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The more usual version in English is "dine out on". That is, the experience, or whatever, is so fascinating that people will invite you to dinner just to hear about it.

(They don't necessarily invite you to a restaurant. You could equally well be invited to someone's house, but from your own point of view you are not at home and you are therefore dining out.)

"Dine off" means essentially the same but is less English. It may be American.

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  • In the US, I've always heard "dine out on" rather than "dine off."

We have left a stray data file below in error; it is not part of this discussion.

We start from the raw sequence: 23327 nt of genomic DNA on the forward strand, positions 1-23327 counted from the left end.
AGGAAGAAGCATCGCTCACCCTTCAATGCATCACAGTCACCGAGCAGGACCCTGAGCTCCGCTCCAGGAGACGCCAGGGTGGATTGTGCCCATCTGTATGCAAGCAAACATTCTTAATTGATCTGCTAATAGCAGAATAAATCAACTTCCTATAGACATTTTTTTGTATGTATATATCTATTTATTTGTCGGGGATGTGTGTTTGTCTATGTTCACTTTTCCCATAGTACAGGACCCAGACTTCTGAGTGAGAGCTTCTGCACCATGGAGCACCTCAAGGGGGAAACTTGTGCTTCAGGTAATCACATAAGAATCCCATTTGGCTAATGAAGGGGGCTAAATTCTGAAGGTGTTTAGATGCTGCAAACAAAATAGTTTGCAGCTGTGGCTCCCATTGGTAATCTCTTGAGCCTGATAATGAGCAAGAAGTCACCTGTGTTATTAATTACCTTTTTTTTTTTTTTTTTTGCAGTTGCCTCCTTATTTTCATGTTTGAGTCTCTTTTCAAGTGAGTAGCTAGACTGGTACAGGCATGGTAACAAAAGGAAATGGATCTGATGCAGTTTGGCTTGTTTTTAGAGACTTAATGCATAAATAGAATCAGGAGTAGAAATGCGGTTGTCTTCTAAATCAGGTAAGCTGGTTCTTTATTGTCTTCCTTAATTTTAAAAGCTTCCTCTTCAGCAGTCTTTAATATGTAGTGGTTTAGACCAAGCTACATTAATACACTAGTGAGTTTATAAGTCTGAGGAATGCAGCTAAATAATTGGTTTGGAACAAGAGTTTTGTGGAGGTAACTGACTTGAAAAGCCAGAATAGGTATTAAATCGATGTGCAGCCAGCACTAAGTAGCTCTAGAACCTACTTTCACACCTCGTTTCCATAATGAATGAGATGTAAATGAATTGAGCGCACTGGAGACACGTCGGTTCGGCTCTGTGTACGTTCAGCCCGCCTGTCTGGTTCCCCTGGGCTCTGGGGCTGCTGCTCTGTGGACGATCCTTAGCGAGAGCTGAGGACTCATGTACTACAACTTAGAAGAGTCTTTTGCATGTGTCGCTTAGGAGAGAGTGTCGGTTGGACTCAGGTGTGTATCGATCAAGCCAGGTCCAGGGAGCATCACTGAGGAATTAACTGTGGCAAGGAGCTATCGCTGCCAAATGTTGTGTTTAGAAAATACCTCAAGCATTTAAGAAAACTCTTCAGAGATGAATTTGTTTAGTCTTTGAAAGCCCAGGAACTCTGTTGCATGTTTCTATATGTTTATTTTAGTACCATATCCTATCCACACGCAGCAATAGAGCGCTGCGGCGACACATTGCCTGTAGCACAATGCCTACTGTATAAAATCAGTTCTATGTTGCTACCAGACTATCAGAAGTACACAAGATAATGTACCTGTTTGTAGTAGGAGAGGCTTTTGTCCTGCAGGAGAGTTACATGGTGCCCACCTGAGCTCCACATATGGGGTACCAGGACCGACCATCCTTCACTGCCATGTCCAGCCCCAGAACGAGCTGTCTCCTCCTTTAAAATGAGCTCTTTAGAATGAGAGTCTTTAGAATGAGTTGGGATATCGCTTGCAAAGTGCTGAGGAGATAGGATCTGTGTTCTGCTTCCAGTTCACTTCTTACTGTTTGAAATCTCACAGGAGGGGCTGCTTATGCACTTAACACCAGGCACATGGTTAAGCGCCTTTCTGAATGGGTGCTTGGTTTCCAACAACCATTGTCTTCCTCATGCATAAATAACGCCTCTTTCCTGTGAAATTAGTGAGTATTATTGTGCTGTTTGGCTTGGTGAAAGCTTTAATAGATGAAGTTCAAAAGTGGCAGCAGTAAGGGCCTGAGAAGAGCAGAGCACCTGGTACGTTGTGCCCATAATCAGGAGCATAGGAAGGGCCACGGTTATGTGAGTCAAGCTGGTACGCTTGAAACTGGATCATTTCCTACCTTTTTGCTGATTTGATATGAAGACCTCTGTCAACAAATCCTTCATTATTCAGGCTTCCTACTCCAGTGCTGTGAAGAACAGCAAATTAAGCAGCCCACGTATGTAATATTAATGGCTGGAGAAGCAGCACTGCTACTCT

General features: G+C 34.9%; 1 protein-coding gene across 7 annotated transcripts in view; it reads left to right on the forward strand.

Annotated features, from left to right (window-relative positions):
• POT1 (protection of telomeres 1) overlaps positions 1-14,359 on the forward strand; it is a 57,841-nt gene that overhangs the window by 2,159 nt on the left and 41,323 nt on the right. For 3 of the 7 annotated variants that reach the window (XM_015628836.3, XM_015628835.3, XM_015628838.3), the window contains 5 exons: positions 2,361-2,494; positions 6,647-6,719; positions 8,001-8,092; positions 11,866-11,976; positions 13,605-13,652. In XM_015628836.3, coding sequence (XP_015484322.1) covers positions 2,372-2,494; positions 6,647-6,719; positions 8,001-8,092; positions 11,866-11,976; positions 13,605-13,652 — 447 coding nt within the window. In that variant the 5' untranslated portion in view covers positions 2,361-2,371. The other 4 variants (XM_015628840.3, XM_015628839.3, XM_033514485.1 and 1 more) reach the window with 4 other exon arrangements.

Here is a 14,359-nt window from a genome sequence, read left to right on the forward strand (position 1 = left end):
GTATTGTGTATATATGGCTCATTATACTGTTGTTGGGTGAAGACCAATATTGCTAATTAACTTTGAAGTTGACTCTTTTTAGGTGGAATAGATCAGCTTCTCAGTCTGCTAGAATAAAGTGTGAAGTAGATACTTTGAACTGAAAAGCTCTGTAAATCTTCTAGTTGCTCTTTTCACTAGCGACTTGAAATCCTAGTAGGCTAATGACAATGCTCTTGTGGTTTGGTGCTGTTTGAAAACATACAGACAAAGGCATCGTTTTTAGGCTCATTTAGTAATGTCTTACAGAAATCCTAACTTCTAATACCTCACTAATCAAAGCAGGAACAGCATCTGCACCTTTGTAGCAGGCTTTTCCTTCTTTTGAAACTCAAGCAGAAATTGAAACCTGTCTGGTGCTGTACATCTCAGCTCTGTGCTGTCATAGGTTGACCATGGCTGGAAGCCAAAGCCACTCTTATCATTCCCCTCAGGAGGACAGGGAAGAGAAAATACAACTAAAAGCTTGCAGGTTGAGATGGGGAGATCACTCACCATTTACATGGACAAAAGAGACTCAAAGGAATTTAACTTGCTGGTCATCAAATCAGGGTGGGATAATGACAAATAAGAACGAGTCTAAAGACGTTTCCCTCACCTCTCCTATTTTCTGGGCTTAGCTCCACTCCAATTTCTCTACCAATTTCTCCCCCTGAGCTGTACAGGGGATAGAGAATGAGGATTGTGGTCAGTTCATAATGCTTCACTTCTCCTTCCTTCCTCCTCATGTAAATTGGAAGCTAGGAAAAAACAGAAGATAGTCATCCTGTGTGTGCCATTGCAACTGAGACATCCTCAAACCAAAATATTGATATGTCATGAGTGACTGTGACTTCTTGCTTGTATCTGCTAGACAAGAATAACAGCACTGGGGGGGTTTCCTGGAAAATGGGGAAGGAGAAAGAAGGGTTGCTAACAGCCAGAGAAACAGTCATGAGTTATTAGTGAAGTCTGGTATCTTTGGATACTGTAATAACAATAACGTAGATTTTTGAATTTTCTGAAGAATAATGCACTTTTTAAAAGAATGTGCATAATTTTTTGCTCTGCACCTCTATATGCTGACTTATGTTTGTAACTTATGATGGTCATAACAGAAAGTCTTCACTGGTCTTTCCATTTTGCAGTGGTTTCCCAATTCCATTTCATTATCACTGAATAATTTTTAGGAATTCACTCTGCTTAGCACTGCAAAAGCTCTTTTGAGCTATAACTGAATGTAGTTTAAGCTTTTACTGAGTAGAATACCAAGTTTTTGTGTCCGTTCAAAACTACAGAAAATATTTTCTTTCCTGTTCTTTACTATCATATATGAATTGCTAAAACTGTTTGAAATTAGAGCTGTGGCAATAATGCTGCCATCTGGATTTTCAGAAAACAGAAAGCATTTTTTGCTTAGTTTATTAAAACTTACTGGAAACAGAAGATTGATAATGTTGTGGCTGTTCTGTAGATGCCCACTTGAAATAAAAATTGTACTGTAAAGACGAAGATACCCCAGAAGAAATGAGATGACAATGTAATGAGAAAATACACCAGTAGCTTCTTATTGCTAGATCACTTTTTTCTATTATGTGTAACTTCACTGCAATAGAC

– ArrowCase
    Sep 6, 2017 at 16:44
  • This version even has a reference: idioms.thefreedictionary.com/dine+out+on+(something)
    – David K
    Sep 6, 2017 at 18:17
  • I have never seen either but accept both, as it fits with the "genius" of the language. Normally, dine out is not followed by on. It's just to dine out as opposed to having dinner (dining) at home.
    – Lambie
    Sep 7, 2017 at 18:51
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PART ONE: In English, writers seek to be creative and avoid clichés. So here the writer used the **well-known phrasal verb to live off and changed it **to dine off of****.

to live off of something [food, people, land] means to consume or use that thing in order to live or to survive.

  • He lives off cans of beans. I don't know how he does it. [only eats beans for food to survive]
  • They have lived off the land for three generations. [used the land as a means of existence]
  • She lives off her mother because she cannot get any work. [uses her mother's monetary help to live].